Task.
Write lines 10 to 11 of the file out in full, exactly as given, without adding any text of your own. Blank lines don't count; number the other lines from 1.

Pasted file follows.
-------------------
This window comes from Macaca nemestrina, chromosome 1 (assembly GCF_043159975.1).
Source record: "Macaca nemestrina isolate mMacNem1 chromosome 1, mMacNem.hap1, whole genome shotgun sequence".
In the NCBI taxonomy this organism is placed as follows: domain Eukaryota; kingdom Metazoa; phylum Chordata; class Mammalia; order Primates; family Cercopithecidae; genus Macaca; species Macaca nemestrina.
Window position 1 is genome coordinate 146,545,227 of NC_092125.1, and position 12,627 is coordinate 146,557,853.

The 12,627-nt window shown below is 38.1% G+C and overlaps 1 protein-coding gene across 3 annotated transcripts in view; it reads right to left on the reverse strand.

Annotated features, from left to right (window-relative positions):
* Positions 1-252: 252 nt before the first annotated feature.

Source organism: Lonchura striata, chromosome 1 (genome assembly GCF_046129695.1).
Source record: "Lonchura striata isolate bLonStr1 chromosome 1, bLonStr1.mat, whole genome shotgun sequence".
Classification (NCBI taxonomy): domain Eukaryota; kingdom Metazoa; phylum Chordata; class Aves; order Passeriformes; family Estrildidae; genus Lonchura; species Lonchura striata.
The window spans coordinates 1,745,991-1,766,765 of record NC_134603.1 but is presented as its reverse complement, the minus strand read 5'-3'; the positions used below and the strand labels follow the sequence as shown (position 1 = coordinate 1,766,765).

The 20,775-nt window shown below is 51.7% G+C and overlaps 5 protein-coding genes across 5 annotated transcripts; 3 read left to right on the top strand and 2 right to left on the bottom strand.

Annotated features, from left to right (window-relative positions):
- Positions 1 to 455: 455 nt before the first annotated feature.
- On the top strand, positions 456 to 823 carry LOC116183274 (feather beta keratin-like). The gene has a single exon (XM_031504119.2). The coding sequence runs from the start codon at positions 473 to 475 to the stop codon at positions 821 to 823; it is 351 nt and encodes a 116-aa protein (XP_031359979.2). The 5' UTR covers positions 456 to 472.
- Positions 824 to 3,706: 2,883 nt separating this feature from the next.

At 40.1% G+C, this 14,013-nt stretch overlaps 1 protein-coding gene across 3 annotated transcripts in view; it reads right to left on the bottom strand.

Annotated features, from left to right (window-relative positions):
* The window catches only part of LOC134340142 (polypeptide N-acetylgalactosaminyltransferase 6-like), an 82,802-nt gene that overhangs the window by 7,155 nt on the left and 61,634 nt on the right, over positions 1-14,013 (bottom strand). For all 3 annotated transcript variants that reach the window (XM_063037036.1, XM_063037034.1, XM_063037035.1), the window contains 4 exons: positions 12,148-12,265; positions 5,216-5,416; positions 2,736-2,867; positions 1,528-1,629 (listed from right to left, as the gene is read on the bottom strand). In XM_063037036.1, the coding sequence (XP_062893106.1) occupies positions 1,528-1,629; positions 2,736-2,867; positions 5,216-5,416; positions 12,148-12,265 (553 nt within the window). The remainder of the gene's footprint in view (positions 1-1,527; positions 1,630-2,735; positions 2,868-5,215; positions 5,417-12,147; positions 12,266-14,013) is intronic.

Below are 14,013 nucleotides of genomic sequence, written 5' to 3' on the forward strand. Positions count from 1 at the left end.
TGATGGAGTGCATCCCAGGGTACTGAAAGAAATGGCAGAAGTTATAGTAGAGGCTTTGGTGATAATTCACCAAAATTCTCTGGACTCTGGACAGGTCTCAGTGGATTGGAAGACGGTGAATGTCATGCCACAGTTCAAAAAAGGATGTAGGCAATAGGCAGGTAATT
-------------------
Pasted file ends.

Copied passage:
Classification (NCBI taxonomy): domain Eukaryota; kingdom Metazoa; phylum Chordata; class Aves; order Passeriformes; family Estrildidae; genus Lonchura; species Lonchura striata.
The window spans coordinates 1,745,991-1,766,765 of record NC_134603.1 but is presented as its reverse complement, the minus strand read 5'-3'; the positions used below and the strand labels follow the sequence as shown (position 1 = coordinate 1,766,765).